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eNews August 2019

Atlas 2020

With less than five months until the deadline, County Recorders need to make sure they select sites and squares to survey which will give them the greatest return for their effort. One way to do that is to extract a list of all the species recorded pre 2000, but not post 2000, in a hectad and search for all records of those species in the hectad and analyse them. This can be easily done using the BSBI Database and Excel. First, type the hectad grid ref in the Tools > grid reference lookup, click the ‘look-up grid reference’ button and then the ‘View detailed taxon list for {hectad GR}’. Tick the box ‘sort recent records separately’ and I usually amend the ‘earliest date’ to 1970 for my VC.  You may also need to select your VC if it is a boundary hectad. Highlight the list of species not seen post 2000 and CTRL+C to copy and then CTRL+V paste to the top left-hand square of an excel spreadsheet, selecting ‘match destination formatting’ to get rid of the hyperlinks. Then, with the species list in column A still high-lit, click the ‘Data’ tab and select ‘Text to columns’, click ‘Next’ and tick the ‘Other’ option and enter a left-hand bracket “(“ in the box. Then click ‘Next’ again and then ‘Finish’. This will leave just a simple list of taxa in Column A. Tidy up that list by removing microspecies, intergeneric hybrids (beginning X), and any aggs where species in the agg have been recorded post 2000, any s.l.s where s.s. have been recorded post 2000 etc. Then copy the list of taxa (only) and paste into the taxon box of a DDB search. Then enter the hectad grid ref, the VC and enter the date as between (say) 1950 and 2000. Select more options > grouping > distinct > taxa and more options > grouping > group by tetrads. Finally click ‘display results’ and analyse to determine which tetrad would be most potentially productive to revisit. Repeat for monads and sites.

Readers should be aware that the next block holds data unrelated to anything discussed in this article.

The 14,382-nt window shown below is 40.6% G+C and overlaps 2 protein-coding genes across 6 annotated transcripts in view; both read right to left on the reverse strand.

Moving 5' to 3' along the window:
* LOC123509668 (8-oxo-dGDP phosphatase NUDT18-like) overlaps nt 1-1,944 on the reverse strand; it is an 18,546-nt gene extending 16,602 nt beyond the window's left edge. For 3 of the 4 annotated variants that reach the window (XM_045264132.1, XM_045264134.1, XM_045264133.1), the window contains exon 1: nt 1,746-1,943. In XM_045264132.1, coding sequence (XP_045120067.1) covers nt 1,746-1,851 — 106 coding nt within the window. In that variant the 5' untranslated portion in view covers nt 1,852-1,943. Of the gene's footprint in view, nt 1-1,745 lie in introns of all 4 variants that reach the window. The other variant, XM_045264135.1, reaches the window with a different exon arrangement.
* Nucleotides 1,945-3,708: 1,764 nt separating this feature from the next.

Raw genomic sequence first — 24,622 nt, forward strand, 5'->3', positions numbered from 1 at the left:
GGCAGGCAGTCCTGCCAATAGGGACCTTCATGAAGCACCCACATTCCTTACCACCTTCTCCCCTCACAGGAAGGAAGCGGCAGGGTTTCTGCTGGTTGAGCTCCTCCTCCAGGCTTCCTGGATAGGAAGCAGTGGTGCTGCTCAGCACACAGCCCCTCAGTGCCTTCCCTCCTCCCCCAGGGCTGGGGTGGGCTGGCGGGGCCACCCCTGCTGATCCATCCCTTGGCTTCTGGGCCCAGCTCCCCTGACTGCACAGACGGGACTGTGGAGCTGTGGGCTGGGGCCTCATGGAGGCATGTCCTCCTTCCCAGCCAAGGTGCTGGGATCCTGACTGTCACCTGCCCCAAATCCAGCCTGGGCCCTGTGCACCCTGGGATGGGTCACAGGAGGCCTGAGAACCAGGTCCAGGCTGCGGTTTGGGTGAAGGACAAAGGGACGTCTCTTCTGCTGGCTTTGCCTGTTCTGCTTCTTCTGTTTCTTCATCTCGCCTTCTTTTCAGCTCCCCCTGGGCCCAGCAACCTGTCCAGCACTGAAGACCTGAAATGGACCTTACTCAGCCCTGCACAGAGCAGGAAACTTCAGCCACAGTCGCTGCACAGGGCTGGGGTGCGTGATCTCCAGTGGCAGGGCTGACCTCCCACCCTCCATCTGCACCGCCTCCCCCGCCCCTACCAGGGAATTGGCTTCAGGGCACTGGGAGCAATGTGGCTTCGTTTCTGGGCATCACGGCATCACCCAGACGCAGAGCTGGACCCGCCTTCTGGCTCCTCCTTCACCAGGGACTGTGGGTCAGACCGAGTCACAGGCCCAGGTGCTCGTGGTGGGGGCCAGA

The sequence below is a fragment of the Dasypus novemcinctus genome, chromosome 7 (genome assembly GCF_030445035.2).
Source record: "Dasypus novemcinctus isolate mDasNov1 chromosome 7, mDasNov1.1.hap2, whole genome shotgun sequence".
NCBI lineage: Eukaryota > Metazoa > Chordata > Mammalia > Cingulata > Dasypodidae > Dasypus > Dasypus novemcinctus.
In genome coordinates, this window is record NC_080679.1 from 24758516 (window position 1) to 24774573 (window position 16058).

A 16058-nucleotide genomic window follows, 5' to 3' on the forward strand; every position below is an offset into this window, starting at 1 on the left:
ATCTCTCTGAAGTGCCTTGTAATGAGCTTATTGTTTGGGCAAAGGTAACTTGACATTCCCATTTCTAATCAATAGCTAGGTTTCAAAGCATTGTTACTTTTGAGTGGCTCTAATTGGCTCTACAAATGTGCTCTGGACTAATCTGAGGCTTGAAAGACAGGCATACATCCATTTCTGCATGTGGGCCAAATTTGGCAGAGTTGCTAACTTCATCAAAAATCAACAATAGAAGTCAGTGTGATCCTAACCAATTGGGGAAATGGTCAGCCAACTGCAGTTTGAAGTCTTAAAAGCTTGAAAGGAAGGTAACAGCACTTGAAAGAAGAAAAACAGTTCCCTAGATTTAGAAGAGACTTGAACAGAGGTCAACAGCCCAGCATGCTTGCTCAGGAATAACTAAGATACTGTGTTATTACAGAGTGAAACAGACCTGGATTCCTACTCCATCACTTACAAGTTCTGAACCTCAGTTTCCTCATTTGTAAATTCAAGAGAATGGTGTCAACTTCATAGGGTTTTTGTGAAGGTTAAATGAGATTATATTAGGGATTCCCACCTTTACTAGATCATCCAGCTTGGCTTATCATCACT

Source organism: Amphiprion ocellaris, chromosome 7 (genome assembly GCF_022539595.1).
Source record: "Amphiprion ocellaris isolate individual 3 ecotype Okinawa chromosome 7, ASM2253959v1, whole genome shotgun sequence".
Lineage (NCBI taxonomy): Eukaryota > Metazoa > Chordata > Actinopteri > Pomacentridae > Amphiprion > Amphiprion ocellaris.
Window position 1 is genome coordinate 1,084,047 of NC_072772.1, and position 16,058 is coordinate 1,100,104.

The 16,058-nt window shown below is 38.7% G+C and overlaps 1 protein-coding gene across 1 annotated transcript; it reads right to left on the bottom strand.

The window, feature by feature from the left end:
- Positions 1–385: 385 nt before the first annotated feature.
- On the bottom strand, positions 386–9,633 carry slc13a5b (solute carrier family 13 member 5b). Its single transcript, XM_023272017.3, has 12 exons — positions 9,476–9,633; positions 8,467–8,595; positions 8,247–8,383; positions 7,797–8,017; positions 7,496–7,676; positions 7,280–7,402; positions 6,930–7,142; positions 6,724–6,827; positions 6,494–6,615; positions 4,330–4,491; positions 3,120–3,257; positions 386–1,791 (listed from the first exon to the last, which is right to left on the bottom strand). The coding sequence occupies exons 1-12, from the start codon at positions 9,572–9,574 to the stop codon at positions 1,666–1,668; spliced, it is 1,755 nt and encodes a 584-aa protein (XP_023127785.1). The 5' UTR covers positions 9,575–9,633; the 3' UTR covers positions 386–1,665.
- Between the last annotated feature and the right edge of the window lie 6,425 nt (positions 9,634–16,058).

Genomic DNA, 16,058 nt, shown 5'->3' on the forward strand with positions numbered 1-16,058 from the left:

Jim McIntosh, BSBI Scottish Officer

Atlas 2020 - aquatics and arables

Both aquatics and arable weeds species are rather under-recorded for Atlas 2020. August is generally a good time to survey both aquatics and arable weeds, though this year high water levels in some areas will make survey aquatic habitats difficult.  You could look for the most promising open water sites using the above technique and be very targeted about where you survey in a hectad which has many aquatics yet to re-record.

Jim McIntosh, BSBI Scottish Officer

Aquatic Plant Project Ireland

The Aquatic Plant Project is still steaming ahead. Nearly 60 people have taken part so far and we have 18 more days of field training and recording to come!  From 18-26 August, Nick Stewart will be leading days across the Irish Midlands (please note this is a change from the earlier advertised 17-25 August).  Then from 7-15 September he’ll be leading 9 more days across Northern Ireland.  You can find more details about the project and how to get involved at If you’d like to join any of the training and recording days you can book the Midlands dates here or the Northern Ireland dates here. All are welcome, but there is a limit of 10 people per day, so book early!